Against the wishes of former president Ian Khama and western animal-rights activists, an auction of 88 wild animals will be held in Kavimba at 2 p.m. this coming Friday.
The entire package includes 15 elephant, 2 leopard, 15 buffalo, 5 baboon, 2 eland, 2 kudu, 20 impala, 5 ostrich, 10 warthog, 1 wildebeest and 10 zebra. The end beneficiaries of the auction (the local Chobe communities) will be playing very little role in the technical process of the auction itself. Registration for the auction occurred last week during week days (16-20th) and those who wish to participate in the auction had to shell out a refundable fee of P250 000. The auction itself will take place this Friday in Kavimba, a village located some 85 kilometres from Kasane. It will be conducted by a company called Auction It (Pty) Ltd on behalf of a local community trust called the Chobe Enclave Conservation Trust.
The Department of Wildlife and National Parks awards the village community’s trust a quota of animals to be sold. Last year, Pandamatenga’s traditional leader, Kgosi Rebecca Banika, told Sunday Standard that with the money that it made from safari hunting, her village’s trust was able to carry out a number of development projects as well as make purchases it otherwise would not have afforded. One such purchase was a tractor whose ploughing services were rented out to the government, thus earning yet more money for the community.
This is the first time communities are able to auction animals in five years. In 2015, a year into his second presidential term, Khama unilaterally imposed a hunting ban. His successor, President Mokgweetsi Masisi, has lifted the ban and reinstated the Community Based Natural Resource Management programme that was introduced by President Sir Ketumile Masire. The rationale behind CBNRM is that communities are motivated to conserve wildlife resources in their local environment if they benefit from them. Khama doesn’t believe that to be the case and recently told a British online publication called The Canary that the “current regime” was “poaching” wildlife “and calling it hunting.”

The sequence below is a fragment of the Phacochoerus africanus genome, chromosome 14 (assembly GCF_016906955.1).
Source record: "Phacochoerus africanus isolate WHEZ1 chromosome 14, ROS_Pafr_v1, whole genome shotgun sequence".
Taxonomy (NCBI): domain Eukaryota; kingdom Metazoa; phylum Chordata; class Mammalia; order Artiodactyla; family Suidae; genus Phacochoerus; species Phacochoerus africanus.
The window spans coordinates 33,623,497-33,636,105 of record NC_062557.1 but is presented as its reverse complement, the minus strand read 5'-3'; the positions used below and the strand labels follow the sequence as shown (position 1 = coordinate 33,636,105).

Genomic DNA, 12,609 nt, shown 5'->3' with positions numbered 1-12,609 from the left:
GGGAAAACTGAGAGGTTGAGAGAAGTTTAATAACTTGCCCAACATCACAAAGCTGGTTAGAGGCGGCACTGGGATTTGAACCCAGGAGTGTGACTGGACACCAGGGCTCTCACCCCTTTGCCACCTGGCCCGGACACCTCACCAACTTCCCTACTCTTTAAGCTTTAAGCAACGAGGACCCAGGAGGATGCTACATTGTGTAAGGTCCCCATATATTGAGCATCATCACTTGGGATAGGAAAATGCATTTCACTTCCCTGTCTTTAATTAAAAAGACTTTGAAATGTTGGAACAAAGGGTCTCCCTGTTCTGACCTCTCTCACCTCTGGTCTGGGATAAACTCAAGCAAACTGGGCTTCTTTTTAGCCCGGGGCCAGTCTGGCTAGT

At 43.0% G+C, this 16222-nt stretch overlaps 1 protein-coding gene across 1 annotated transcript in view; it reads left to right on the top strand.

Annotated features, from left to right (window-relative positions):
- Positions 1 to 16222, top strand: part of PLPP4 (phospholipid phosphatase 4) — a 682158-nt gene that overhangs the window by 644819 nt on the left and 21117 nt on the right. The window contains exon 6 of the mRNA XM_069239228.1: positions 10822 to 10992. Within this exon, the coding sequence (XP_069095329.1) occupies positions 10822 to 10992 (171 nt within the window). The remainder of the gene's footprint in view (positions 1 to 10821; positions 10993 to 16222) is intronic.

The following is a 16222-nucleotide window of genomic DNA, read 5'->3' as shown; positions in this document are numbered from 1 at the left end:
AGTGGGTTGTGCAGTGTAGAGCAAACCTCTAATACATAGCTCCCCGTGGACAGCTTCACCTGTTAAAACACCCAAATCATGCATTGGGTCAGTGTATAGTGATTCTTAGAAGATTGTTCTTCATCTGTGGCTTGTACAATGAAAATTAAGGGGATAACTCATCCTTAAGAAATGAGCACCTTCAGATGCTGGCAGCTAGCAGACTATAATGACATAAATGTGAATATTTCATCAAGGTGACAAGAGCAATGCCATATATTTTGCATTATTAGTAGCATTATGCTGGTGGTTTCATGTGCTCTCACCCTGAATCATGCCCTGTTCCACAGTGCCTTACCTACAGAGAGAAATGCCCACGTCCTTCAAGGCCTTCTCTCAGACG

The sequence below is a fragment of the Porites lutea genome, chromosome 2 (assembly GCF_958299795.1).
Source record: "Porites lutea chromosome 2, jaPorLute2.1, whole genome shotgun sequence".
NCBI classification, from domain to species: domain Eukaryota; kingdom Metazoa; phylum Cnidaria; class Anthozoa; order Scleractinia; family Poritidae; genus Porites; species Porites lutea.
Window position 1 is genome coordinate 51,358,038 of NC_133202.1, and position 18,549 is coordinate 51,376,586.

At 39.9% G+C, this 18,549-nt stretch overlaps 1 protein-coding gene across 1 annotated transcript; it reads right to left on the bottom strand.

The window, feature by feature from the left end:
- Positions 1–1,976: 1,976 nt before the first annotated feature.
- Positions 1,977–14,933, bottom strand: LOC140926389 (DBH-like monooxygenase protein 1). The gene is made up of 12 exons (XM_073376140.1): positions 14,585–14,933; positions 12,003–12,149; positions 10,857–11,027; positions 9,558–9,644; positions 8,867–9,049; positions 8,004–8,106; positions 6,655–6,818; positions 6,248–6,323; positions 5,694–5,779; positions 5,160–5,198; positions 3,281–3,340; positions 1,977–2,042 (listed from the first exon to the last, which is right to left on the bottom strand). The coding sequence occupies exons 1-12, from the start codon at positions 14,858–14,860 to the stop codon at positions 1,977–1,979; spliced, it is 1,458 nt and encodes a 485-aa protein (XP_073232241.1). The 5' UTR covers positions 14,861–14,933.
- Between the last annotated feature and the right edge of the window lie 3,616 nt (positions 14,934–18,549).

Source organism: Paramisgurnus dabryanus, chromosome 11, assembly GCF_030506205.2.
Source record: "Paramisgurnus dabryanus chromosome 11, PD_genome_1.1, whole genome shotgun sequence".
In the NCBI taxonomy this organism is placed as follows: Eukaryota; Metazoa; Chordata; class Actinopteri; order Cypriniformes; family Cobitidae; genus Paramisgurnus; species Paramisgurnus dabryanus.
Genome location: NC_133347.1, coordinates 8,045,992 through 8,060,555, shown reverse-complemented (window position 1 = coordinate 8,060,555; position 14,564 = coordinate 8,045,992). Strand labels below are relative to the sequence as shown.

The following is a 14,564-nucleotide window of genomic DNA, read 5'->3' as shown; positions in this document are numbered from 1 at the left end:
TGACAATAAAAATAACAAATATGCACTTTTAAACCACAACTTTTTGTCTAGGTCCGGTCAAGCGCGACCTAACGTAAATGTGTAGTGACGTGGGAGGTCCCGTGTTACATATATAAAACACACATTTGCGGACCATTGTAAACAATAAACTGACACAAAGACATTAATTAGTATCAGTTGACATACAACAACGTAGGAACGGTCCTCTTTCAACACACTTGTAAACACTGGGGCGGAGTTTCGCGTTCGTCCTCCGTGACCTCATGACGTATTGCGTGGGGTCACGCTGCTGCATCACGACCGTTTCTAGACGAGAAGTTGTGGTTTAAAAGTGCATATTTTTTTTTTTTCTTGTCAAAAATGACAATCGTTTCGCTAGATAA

The lifting of the hunting ban has also caused an uproar in the west where animal-rights activists have called for the boycott of Botswana’s tourism to protest the killing of wild animals. For as long as it lasts, the coronavirus pandemic will obviously blunt this ethical consumption tool that these activists are trying to use against Botswana. In the past, Professor Mbaiwa, the Director and Professor of Tourism Studies at the University of Botswana’s Okavango Research Institute in Maun, has stated that only an ‘insignificant’ number of tourists (1 percent of photographic tourists) will boycott Botswana to protest the lifting of the hunting ban. Mbaiwa has also pointed to the Kenyan experience to back up his argument that hunting bans are ultimately futile.
“Botswana should learn from Kenya. When you make local communities benefit from wildlife resources in their local environment, there is a likelihood that conservation of such resources will be achieved,” said Mbaiwa pointing to another African country to buttress the latter point. “In the 1990s, Namibia had about 7 000 elephants but after introducing hunting to communities, as we speak, in 2019 had about 23 000 elephants. The rhino population in Namibia was almost zero in 1990 but as we speak, Namibia has one of the largest rhino populations in the world roaming in community areas.”